The organizers of the annual Knobcon synthesizer convention today announced FM synthesis pioneer Dr. John Chowning as their guest of honor at this year’s event.
Following military service in a Navy band and university studies at Wittenberg University, Chowning, aided by Max Mathews of Bell Telephone Laboratories and David Poole of Stanford, set up a computer music program, using the computer system of Stanford University’s Artificial Intelligence Laboratory in 1964.
In 1967, Chowning discovered and developed an algorithm for generating complex sounds using frequency modulation (FM). This breakthrough in the synthesis of timbres allowed a very simple but elegant way of creating and controlling time-varying spectra. In 1977, Stanford University licensed the FM synthesis patent to Yamaha in Japan, leading to wildly successful family of synthesizers.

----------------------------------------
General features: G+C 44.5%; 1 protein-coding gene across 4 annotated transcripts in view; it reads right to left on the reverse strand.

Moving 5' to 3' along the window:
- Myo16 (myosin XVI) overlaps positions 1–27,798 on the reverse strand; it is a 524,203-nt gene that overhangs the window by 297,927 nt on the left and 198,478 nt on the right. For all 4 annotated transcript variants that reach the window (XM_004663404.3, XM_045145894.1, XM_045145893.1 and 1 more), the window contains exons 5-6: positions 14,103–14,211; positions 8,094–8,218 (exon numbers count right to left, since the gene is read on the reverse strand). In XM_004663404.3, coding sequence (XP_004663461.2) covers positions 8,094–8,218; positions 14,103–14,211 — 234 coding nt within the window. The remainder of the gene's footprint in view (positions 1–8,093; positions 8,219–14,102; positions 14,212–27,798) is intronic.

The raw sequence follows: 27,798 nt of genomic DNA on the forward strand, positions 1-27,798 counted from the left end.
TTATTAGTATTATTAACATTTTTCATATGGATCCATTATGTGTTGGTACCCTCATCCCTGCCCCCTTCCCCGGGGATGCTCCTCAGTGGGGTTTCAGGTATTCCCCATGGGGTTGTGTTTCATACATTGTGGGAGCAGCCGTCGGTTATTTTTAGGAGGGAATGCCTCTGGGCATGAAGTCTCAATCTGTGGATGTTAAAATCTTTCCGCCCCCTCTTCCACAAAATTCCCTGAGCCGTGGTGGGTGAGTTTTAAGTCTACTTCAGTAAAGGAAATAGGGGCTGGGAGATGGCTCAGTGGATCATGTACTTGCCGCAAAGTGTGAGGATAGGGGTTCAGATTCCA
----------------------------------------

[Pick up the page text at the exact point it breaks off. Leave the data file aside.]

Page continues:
In addition to his keynote address at the annual banquet, Chowning will be hosting a workshop during the three-day Knobcon event entitled “Learn FM Synthesis From The Man Who Wrote The Patent.”
Knobcon bills itself “the world’s only synthesizer convention,” and is celebrating its eighth year this fall. The event features electronic music performances, workshops, and an exhibition hall populated by dozens of electronic musical instrument vendors. Attendees have access to a broad range of equipment and visit with creators of some of today’s most innovative synthesizer products.
Knobcon happens September 6 – 8 in suburban Chicago, Illinois, at the Hyatt Regency Schaumburg. For information about the convention, participating exhibitors, the banquet gala featuring Dr. Chowning, and so on, visit the Knobcon website.